This website has information on natural hazards and hazard zone maps for the Island of Hawaii.
- International Tsunami Information Center, Hawaii Runup Maps - http://itic.ioc-unesco.org/index.php?option=com_content&view=article&id=1647&Itemid=1434&lang=en
This website is the source for the tsunami runup map on the Tsunami-map.pdf.
- Trusdell, F. A., Wolfe, E. W., and Morris J. 2006. Digital Database of the Geologic Map of the Island of Hawai'i, U.S. Geological Survey Data Series 144 - http://pubs.usgs.gov/ds/2005/144/
This website is the source for the Lava-flow-map.pdf and Explosive-eruptions-map.pdf that are used in the lab.
- Mullineaux, D., D. W. Peterson, and D. R. Crandell (1987), Volcanic Hazards in the Hawaiian Islands, in Volcanism in Hawaii, edited by R. W. Decker, et al., pp. 599-621, U. S. Geological Survey Professional Paper 1350. - http://pubs.usgs.gov/gip/7000036/report.pdf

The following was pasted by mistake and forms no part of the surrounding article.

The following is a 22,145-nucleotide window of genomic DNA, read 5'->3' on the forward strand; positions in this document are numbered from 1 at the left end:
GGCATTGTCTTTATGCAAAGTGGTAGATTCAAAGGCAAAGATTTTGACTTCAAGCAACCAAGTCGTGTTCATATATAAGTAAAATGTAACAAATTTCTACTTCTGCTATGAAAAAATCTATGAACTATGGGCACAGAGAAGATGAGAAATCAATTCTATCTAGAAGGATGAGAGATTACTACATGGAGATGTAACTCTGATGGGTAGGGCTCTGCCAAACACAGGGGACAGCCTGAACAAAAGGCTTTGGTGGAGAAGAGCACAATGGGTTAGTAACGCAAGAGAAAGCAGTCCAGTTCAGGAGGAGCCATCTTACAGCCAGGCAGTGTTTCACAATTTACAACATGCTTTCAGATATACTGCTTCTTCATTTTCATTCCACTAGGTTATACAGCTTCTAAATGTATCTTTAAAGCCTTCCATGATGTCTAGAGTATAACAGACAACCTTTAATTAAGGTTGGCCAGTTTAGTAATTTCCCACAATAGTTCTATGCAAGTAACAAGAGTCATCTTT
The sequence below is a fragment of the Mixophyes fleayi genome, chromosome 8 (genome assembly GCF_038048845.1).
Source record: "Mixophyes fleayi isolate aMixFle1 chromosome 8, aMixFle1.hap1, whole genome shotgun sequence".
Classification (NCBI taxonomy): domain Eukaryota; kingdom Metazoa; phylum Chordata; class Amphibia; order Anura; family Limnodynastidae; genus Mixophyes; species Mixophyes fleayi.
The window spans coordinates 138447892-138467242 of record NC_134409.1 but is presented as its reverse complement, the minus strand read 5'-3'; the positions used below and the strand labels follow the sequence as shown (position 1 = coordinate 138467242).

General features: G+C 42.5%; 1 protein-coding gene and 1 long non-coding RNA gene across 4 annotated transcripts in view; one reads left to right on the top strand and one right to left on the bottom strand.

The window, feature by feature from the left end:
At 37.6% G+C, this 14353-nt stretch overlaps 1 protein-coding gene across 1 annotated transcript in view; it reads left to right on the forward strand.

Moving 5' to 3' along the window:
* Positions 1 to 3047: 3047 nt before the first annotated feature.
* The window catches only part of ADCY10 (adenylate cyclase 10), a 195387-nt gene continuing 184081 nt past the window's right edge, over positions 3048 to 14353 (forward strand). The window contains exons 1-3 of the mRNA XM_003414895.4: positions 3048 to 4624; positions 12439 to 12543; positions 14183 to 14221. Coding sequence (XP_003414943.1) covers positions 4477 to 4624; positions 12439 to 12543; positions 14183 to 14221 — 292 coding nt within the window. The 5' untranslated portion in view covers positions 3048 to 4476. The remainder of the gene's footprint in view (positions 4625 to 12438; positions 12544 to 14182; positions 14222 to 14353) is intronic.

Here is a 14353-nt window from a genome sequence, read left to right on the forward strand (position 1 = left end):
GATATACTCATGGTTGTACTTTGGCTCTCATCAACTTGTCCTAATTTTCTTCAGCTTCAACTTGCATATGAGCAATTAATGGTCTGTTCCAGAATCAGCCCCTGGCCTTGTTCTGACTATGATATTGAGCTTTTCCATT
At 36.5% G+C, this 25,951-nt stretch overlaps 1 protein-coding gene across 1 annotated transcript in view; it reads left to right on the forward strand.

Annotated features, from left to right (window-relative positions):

This is an excellent paper on natural hazards in the Hawaiian Islands and is the source for the current hazard zone maps.
- The Pacific Disaster Center website has a great deal of information and data about natural hazards in the Pacific Ocean Region. - http://www.pdc.org/
- The U. S. Geological Survey Hawaiian Volcano Observatory website is an excellent source for information and current updates about volcanism, earthquakes and other hazards in Hawaii. - http://hvo.wr.usgs.gov/
- Fletcher, C., Grossman, E. E., Richmond, B. M., and Gibbs, A. E. 2004. Atlas of Natural Hazards in the Hawaiian Coastal Zone. U.S. Geological Survey Geologic Investigations Series I-2761. - http://pubs.usgs.gov/imap/i2761/
This map presents hazard history and estimates the potential for intensity of hazards in coastal areas of Hawaii.
- Fletcher, C., Boyd, R. Neal, W. J., and Tice, V. (2010) Living on the Shores of Hawaii: Natural Hazards, The Environment, and our Communities. University of Hawaii Press, Honolulu, Hawaii. 371 p.
This book is a fantastic overview of hazards and environmental issues in the Hawaiian Islands.